The name Dordogne has
evolved from the Celtic words Du unna meaning fast water. During the Roman
Empire, the river was known as the Duranius, which during the Middle Ages gradually
evolved to Duranna, Durunia, Durdunia, Dordoigne and finally Dordogne.
The river, whose source is high on the Puy de Sancy (1,886m/6,186ft), in the Auvergne, crosses five departments (Puy de Dôme, Corrèze, Lot, Dordogne and Gironde) before joining the Garonne to form the Gironde estuary.
Mankind has existed on the banks of the river since ancient times. Remains from the Celtic period (2,500 BP) have been found in the middle section of the valley, while amphorae once used for wine have been uncovered in the region of Bergerac; these amphorae date from the 1C-2C BCE and bear witness to a wine trade with Ancient Rome before vines were planted along the banks of the river.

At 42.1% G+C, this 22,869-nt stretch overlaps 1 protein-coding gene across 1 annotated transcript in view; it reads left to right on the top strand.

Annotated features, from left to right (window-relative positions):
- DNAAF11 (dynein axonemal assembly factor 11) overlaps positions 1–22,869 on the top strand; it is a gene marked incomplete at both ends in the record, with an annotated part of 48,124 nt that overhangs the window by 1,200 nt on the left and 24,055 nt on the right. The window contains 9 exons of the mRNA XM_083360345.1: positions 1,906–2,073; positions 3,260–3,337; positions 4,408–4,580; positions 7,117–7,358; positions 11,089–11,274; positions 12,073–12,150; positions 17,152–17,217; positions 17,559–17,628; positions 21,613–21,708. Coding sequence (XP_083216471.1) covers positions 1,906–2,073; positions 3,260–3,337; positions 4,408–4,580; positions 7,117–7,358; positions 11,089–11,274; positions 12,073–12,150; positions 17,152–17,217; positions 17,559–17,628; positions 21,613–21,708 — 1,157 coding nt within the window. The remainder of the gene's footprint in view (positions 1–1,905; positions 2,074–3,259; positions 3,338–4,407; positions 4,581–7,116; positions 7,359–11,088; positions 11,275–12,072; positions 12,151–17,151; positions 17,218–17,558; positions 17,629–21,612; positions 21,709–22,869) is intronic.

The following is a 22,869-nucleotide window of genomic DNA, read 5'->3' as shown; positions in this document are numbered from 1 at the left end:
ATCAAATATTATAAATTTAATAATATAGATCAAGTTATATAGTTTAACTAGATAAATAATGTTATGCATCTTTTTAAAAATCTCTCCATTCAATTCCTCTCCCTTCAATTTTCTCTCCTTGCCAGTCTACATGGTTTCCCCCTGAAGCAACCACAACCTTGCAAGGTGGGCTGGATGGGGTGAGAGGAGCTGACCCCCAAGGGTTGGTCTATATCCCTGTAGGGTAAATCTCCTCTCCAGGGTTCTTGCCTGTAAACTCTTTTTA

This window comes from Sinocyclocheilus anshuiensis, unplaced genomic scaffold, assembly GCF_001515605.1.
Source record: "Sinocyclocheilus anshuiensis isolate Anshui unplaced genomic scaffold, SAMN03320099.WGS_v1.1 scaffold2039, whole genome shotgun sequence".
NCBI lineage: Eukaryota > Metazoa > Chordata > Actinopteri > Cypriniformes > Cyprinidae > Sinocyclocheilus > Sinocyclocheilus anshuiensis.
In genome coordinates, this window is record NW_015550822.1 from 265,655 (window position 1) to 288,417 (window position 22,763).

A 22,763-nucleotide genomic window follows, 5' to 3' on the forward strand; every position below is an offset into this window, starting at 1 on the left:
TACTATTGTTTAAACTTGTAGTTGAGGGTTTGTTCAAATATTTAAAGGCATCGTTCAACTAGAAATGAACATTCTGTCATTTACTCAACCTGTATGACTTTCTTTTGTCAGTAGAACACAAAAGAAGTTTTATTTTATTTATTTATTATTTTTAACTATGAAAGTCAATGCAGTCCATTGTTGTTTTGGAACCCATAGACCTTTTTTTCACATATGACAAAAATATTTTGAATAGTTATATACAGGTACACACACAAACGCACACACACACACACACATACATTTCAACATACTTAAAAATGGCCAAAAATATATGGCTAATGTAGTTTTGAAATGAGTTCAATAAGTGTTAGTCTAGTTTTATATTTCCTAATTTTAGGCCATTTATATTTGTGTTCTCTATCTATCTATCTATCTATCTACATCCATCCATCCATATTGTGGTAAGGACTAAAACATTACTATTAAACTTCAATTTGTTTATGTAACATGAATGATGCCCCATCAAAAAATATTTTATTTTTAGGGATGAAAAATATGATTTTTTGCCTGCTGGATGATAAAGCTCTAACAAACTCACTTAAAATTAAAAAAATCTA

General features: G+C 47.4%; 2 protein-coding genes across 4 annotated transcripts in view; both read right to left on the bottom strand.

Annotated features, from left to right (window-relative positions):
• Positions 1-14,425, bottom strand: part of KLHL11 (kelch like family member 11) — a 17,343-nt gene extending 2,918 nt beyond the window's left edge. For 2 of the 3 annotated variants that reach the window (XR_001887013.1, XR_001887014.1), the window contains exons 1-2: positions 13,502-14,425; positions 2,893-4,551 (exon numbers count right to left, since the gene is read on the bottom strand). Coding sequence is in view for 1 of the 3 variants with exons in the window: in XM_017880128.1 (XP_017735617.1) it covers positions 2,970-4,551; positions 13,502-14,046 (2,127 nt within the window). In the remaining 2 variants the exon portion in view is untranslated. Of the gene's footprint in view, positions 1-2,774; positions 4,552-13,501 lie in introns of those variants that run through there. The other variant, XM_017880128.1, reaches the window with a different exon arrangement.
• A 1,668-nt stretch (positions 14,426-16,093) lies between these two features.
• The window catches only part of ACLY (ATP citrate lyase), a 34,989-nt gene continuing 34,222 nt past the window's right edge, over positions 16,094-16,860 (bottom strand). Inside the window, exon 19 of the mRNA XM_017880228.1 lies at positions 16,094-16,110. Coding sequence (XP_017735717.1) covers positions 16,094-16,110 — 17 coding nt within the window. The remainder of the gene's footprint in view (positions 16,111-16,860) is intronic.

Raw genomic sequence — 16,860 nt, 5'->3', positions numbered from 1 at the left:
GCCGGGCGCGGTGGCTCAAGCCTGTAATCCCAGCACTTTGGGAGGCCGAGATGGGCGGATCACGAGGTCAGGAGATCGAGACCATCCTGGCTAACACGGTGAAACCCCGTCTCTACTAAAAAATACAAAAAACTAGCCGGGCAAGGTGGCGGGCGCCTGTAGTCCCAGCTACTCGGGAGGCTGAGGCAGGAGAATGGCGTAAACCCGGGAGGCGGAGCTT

The upper section of the river, upstream of Souillac, is little more than a narrow strip of water flanked by steep cliffs, and navigable only for about 30 days of the year, in spring and autumn when the water level was high. The middle section of the river was navigable for 6 to 8 months of the year. Boats from this part of the river would transport oak, chestnut, cheese and wine from Domme and would return with salt, wheat and salted fish. The lower section of the river was permanently navigable.
The top of these cliffs along the Dordogne are reach by a Belvedere walk from
Les Jardins suspendus de Marqueyssac
One of the finest ways to familiarise oneself with the river is by taking a 55-minute trip on one of the traditional flat-bottomed boats, known as gabares that were used for transporting goods between the Massif Central and Bergerac, Librouen and Bordeaux. The gabares were originally built to transport wood from the forests, in particular Oak used to produce vats and barrels, and Chestnut used to make the stakes to support vines.
24250 LA ROQUE GAGEAC
Tel: o5 53 29 40 44
Open Daily between 10am and 6pm from La Roque-Gageac
April to October
Audio guides included